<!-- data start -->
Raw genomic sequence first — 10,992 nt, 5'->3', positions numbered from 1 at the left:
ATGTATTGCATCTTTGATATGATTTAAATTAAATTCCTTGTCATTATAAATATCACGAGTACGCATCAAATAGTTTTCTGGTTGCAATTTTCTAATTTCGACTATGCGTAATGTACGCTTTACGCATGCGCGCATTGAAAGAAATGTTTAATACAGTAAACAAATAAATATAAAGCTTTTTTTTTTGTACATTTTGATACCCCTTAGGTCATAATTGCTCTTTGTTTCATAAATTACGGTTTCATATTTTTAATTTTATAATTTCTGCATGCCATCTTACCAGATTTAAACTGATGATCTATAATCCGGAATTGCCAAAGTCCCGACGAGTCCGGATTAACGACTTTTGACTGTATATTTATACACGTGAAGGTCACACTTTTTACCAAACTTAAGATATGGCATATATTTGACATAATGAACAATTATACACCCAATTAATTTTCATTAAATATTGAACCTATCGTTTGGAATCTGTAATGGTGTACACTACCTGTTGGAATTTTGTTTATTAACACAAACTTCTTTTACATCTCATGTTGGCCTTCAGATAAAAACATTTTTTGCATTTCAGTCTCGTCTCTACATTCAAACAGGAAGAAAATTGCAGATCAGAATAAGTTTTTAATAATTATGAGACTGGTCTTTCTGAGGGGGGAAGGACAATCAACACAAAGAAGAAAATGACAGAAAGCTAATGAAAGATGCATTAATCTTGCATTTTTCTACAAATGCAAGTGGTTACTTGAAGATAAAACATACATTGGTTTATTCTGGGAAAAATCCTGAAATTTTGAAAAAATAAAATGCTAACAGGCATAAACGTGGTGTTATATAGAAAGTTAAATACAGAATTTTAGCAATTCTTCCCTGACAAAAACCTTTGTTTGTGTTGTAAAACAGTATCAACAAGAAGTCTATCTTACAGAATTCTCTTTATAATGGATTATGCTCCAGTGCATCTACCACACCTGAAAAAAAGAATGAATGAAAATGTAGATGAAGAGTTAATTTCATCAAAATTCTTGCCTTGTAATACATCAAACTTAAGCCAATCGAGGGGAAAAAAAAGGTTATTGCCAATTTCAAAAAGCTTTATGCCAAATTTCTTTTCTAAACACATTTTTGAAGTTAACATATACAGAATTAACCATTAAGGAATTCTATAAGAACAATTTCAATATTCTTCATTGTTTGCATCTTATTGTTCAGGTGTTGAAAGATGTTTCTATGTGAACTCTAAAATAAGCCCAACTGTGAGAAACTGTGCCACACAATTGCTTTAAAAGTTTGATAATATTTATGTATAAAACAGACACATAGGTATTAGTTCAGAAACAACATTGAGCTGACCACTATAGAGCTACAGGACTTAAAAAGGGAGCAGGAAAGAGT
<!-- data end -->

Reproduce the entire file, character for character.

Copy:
Raw genomic sequence first — 10,992 nt, 5'->3', positions numbered from 1 at the left:
ATGTATTGCATCTTTGATATGATTTAAATTAAATTCCTTGTCATTATAAATATCACGAGTACGCATCAAATAGTTTTCTGGTTGCAATTTTCTAATTTCGACTATGCGTAATGTACGCTTTACGCATGCGCGCATTGAAAGAAATGTTTAATACAGTAAACAAATAAATATAAAGCTTTTTTTTTTGTACATTTTGATACCCCTTAGGTCATAATTGCTCTTTGTTTCATAAATTACGGTTTCATATTTTTAATTTTATAATTTCTGCATGCCATCTTACCAGATTTAAACTGATGATCTATAATCCGGAATTGCCAAAGTCCCGACGAGTCCGGATTAACGACTTTTGACTGTATATTTATACACGTGAAGGTCACACTTTTTACCAAACTTAAGATATGGCATATATTTGACATAATGAACAATTATACACCCAATTAATTTTCATTAAATATTGAACCTATCGTTTGGAATCTGTAATGGTGTACACTACCTGTTGGAATTTTGTTTATTAACACAAACTTCTTTTACATCTCATGTTGGCCTTCAGATAAAAACATTTTTTGCATTTCAGTCTCGTCTCTACATTCAAACAGGAAGAAAATTGCAGATCAGAATAAGTTTTTAATAATTATGAGACTGGTCTTTCTGAGGGGGGAAGGACAATCAACACAAAGAAGAAAATGACAGAAAGCTAATGAAAGATGCATTAATCTTGCATTTTTCTACAAATGCAAGTGGTTACTTGAAGATAAAACATACATTGGTTTATTCTGGGAAAAATCCTGAAATTTTGAAAAAATAAAATGCTAACAGGCATAAACGTGGTGTTATATAGAAAGTTAAATACAGAATTTTAGCAATTCTTCCCTGACAAAAACCTTTGTTTGTGTTGTAAAACAGTATCAACAAGAAGTCTATCTTACAGAATTCTCTTTATAATGGATTATGCTCCAGTGCATCTACCACACCTGAAAAAAAGAATGAATGAAAATGTAGATGAAGAGTTAATTTCATCAAAATTCTTGCCTTGTAATACATCAAACTTAAGCCAATCGAGGGGAAAAAAAAGGTTATTGCCAATTTCAAAAAGCTTTATGCCAAATTTCTTTTCTAAACACATTTTTGAAGTTAACATATACAGAATTAACCATTAAGGAATTCTATAAGAACAATTTCAATATTCTTCATTGTTTGCATCTTATTGTTCAGGTGTTGAAAGATGTTTCTATGTGAACTCTAAAATAAGCCCAACTGTGAGAAACTGTGCCACACAATTGCTTTAAAAGTTTGATAATATTTATGTATAAAACAGACACATAGGTATTAGTTCAGAAACAACATTGAGCTGACCACTATAGAGCTACAGGACTTAAAAAGGGAGCAGGAAAGAGT